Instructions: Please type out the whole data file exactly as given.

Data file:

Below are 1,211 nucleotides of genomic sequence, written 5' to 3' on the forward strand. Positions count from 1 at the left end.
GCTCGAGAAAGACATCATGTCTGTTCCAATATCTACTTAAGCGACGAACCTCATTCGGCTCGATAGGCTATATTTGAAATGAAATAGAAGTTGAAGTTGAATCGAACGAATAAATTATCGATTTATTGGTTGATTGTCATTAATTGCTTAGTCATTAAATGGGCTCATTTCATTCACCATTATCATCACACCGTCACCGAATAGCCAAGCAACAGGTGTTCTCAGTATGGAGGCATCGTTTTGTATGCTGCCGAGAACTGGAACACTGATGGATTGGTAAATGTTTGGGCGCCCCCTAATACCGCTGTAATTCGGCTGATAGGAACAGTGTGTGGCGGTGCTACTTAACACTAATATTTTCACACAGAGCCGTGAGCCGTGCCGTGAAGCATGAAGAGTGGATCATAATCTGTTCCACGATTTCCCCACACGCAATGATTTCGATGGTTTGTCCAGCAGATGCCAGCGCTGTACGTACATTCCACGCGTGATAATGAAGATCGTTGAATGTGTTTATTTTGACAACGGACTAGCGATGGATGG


Below are 1,211 nucleotides of genomic sequence, written 5' to 3' on the forward strand. Positions count from 1 at the left end.
GCTCGAGAAAGACATCATGTCTGTTCCAATATCTACTTAAGCGACGAACCTCATTCGGCTCGATAGGCTATATTTGAAATGAAATAGAAGTTGAAGTTGAATCGAACGAATAAATTATCGATTTATTGGTTGATTGTCATTAATTGCTTAGTCATTAAATGGGCTCATTTCATTCACCATTATCATCACACCGTCACCGAATAGCCAAGCAACAGGTGTTCTCAGTATGGAGGCATCGTTTTGTATGCTGCCGAGAACTGGAACACTGATGGATTGGTAAATGTTTGGGCGCCCCCTAATACCGCTGTAATTCGGCTGATAGGAACAGTGTGTGGCGGTGCTACTTAACACTAATATTTTCACACAGAGCCGTGAGCCGTGCCGTGAAGCATGAAGAGTGGATCATAATCTGTTCCACGATTTCCCCACACGCAATGATTTCGATGGTTTGTCCAGCAGATGCCAGCGCTGTACGTACATTCCACGCGTGATAATGAAGATCGTTGAATGTGTTTATTTTGACAACGGACTAGCGATGGATGG